With WordPress, some plugins or themes require you to use a shortcode in the post content to add extra functionality. This is not considered a good practice. When the time comes to deactivate such a plugin, its shortcode isn’t removed from the post content. It will still appear in the front end in its unprocessed form. Here’s an example of how that would look like:
There are many ways to hide unused shortcodes, but none of these methods remove the shortcode from the post content permanently. In other words, they don’t remove the shortcode from the post content in the database. They let it linger there forever.
This got me thinking on how I would tackle this problem. First off, I’ve created a plugin that lets you add shortcodes after post content. But what of all the old posts that still have shortcodes?
WordPress core uses a regular expression (regex) to find the shortcodes in the post content. What better way to find a specific shortcode in the post content as with the same regular expression WordPress core uses.
Retrieving the regular expression
WordPress uses the get_shortcode_regex() function to retrieve its regular expression. This regex finds all registered shortcodes in content. All we have to do to get the regex for a specific shortcode is make the function think there is only one shortcode registered. Our specific shortcode to be precise.
To show how this can be done, the following example prints the regex for the shortcode
[related_posts_by_tax] from one of my plugins. For an easier way to get the regex, change the regex produced by this example or use the plugin below.
<?php // The $shortcode_tags global variable contains all registered shortcodes. global $shortcode_tags; // Store the shortcode_tags global in a temporary variable. $temp_shortcode_tags = $shortcode_tags; // Add only one specific shortcode name to the $shortcode_tags global. // // Replace 'related_posts_by_tax' with the shortcode you want to get the regex for. // Don't include the brackets from a shortcode. $shortcode_tags = array( 'related_posts_by_tax' => '' ); // Create the regex for your shortcode. $regex = '/' . get_shortcode_regex() . '/s'; // Restore the $shortcode_tags global. $shortcode_tags = $temp_shortcode_tags; // Print the regex. echo $regex; ?>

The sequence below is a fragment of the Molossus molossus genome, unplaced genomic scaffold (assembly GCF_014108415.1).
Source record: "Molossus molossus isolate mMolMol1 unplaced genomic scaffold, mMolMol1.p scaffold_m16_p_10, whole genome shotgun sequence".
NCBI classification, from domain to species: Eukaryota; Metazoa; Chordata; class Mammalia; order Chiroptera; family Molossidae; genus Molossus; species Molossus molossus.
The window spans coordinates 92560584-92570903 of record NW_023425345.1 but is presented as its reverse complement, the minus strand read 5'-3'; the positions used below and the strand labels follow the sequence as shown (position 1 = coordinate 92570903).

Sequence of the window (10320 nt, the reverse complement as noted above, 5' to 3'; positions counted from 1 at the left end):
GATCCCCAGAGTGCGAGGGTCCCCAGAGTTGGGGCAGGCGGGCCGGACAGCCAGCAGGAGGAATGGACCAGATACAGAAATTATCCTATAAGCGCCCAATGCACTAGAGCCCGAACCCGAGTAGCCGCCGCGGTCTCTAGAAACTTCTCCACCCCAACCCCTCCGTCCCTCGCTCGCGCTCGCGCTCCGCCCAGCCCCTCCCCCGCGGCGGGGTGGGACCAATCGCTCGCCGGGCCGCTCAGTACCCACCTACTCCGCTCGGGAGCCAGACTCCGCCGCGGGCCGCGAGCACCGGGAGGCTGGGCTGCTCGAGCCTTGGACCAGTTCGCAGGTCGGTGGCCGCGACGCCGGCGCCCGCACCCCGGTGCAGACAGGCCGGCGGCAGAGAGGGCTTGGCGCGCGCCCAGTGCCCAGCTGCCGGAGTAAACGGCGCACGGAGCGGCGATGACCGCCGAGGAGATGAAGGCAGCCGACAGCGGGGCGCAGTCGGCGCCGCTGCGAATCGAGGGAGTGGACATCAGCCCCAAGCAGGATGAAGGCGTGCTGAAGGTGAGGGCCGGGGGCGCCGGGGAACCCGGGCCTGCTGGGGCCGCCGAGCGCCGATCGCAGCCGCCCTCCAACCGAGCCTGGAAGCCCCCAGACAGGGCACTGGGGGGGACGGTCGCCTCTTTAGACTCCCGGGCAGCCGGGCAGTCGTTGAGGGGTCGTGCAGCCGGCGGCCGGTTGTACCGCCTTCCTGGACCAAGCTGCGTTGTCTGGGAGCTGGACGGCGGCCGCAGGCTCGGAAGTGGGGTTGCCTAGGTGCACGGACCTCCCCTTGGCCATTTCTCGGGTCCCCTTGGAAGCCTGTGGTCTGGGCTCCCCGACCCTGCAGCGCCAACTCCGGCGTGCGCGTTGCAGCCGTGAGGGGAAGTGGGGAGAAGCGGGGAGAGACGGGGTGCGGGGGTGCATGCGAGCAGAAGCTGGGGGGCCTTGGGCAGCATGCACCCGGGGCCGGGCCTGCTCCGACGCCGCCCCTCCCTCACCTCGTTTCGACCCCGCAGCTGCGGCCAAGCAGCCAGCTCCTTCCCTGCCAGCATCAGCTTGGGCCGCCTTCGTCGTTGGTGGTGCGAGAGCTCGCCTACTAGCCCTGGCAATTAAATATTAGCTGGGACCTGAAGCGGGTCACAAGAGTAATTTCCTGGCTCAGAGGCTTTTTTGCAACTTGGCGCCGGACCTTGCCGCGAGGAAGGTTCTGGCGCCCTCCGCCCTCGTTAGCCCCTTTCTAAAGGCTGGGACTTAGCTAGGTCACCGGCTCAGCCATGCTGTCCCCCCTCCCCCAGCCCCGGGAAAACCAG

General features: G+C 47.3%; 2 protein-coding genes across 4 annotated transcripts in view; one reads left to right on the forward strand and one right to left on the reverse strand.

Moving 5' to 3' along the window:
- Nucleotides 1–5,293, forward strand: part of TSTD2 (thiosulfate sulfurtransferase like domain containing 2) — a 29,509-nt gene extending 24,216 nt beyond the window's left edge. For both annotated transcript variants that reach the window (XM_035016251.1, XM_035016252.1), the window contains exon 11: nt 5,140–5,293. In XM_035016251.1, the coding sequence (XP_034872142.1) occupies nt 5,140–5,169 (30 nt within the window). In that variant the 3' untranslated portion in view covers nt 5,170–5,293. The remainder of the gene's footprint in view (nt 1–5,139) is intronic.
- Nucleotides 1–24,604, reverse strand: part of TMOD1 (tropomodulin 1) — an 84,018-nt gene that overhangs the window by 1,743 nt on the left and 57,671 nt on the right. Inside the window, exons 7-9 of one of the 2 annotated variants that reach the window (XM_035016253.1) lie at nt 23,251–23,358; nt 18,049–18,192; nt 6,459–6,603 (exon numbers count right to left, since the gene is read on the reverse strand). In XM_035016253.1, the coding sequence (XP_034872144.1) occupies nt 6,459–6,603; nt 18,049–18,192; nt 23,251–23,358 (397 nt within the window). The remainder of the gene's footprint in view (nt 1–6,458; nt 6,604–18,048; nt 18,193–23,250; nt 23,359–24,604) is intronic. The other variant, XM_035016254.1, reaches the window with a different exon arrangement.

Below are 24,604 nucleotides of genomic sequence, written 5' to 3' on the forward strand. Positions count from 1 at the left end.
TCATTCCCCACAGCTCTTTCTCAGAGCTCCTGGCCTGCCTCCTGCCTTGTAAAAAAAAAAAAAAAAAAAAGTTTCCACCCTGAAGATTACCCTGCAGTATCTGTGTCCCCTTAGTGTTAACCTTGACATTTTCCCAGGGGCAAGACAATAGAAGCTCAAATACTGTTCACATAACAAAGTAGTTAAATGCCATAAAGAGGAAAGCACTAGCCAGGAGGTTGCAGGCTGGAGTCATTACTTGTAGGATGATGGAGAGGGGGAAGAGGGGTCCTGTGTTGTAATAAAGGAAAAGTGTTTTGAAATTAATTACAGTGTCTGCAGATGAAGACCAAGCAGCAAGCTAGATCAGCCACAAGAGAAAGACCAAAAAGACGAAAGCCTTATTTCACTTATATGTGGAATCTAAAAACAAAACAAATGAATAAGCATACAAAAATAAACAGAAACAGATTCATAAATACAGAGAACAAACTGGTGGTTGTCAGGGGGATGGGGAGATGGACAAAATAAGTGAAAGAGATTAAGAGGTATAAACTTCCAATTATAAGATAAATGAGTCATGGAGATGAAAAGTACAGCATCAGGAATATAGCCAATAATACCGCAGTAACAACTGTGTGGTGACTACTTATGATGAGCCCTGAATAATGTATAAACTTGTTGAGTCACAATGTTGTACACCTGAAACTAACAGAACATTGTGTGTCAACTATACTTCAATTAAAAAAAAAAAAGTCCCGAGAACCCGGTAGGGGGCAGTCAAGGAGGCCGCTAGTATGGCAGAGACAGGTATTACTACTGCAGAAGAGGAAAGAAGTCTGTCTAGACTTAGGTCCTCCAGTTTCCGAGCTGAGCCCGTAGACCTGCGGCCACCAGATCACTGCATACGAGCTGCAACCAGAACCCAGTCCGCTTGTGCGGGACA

The code produces this regex (WordPress 4.2.2 install).
As you can see it’s pretty easy to just change the shortcode name (
related_posts_by_tax) in the produced regular expression. But be aware WordPress might change it in future.
To make it easier for you I’ve created a little plugin to create the regex WordPress would use to find a specific shortcode. Put it in your plugins folder and activate. The settings page is at wp-admin > Settings > Shortcode Regex Finder.
Using a regular expression to remove a shortcode
I’m using the Search Regex plugin to replace shortcodes inside post content because it has one killer feature. It lets you preview what the regular expression finds before you do the replacing.
This all comes with a warning though. Here it is.
Okay, that should make it clear you need to make a database backup before proceeding 🙂
After making a backup, install the Search Regex plugin and go to wp-admin > Tools > Search Regex. Put the regular expression for a shortcode in the “Search pattern” field, check the “Regex” checkbox and click “Search”. Leave the “Replace pattern” field empty if you want to remove the shortcode.
These are the results for my
As you can see, it finds the shortcode in the post content of a post. For this example it only finds one result, but imagine if you inserted a shortcode in thousands of posts. The Search Regex plugin clearly shows what will be replaced in the excellent preview of the results.
If you are happy with the results, replace all instances of the shortcode by clicking “Replace & Save”.
Now it’s time to go over all your posts to see if the unused shortcode was successfully removed. If not, restore your posts with the backup you made.
Consider creating a review for the Search Regex plugin if this helped you out.
If you know of another way of doing the same task, or if you’ve used this approach, let me know in the comments.